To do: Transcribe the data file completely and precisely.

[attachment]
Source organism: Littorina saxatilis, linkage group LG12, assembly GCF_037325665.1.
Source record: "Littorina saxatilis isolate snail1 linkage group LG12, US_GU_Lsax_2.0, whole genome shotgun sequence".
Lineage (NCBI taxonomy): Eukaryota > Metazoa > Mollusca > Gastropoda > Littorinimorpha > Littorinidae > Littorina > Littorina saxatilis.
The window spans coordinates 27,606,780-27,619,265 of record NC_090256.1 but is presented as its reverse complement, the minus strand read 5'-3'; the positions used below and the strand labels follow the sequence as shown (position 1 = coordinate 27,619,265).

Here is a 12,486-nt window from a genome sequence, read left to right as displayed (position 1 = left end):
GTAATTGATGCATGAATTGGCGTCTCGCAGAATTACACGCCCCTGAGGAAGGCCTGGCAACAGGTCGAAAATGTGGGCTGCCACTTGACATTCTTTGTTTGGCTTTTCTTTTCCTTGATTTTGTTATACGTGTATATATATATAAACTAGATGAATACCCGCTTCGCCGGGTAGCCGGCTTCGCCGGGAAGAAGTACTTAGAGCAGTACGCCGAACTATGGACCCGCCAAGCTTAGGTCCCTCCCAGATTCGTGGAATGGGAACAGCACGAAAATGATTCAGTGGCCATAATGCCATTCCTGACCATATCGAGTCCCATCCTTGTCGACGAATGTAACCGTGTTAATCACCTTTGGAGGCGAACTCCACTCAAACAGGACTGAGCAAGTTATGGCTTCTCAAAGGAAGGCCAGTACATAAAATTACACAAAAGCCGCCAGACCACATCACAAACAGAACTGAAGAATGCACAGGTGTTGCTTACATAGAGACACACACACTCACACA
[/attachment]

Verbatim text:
Source organism: Littorina saxatilis, linkage group LG12, assembly GCF_037325665.1.
Source record: "Littorina saxatilis isolate snail1 linkage group LG12, US_GU_Lsax_2.0, whole genome shotgun sequence".
Lineage (NCBI taxonomy): Eukaryota > Metazoa > Mollusca > Gastropoda > Littorinimorpha > Littorinidae > Littorina > Littorina saxatilis.
The window spans coordinates 27,606,780-27,619,265 of record NC_090256.1 but is presented as its reverse complement, the minus strand read 5'-3'; the positions used below and the strand labels follow the sequence as shown (position 1 = coordinate 27,619,265).

Here is a 12,486-nt window from a genome sequence, read left to right as displayed (position 1 = left end):
GTAATTGATGCATGAATTGGCGTCTCGCAGAATTACACGCCCCTGAGGAAGGCCTGGCAACAGGTCGAAAATGTGGGCTGCCACTTGACATTCTTTGTTTGGCTTTTCTTTTCCTTGATTTTGTTATACGTGTATATATATATAAACTAGATGAATACCCGCTTCGCCGGGTAGCCGGCTTCGCCGGGAAGAAGTACTTAGAGCAGTACGCCGAACTATGGACCCGCCAAGCTTAGGTCCCTCCCAGATTCGTGGAATGGGAACAGCACGAAAATGATTCAGTGGCCATAATGCCATTCCTGACCATATCGAGTCCCATCCTTGTCGACGAATGTAACCGTGTTAATCACCTTTGGAGGCGAACTCCACTCAAACAGGACTGAGCAAGTTATGGCTTCTCAAAGGAAGGCCAGTACATAAAATTACACAAAAGCCGCCAGACCACATCACAAACAGAACTGAAGAATGCACAGGTGTTGCTTACATAGAGACACACACACTCACACA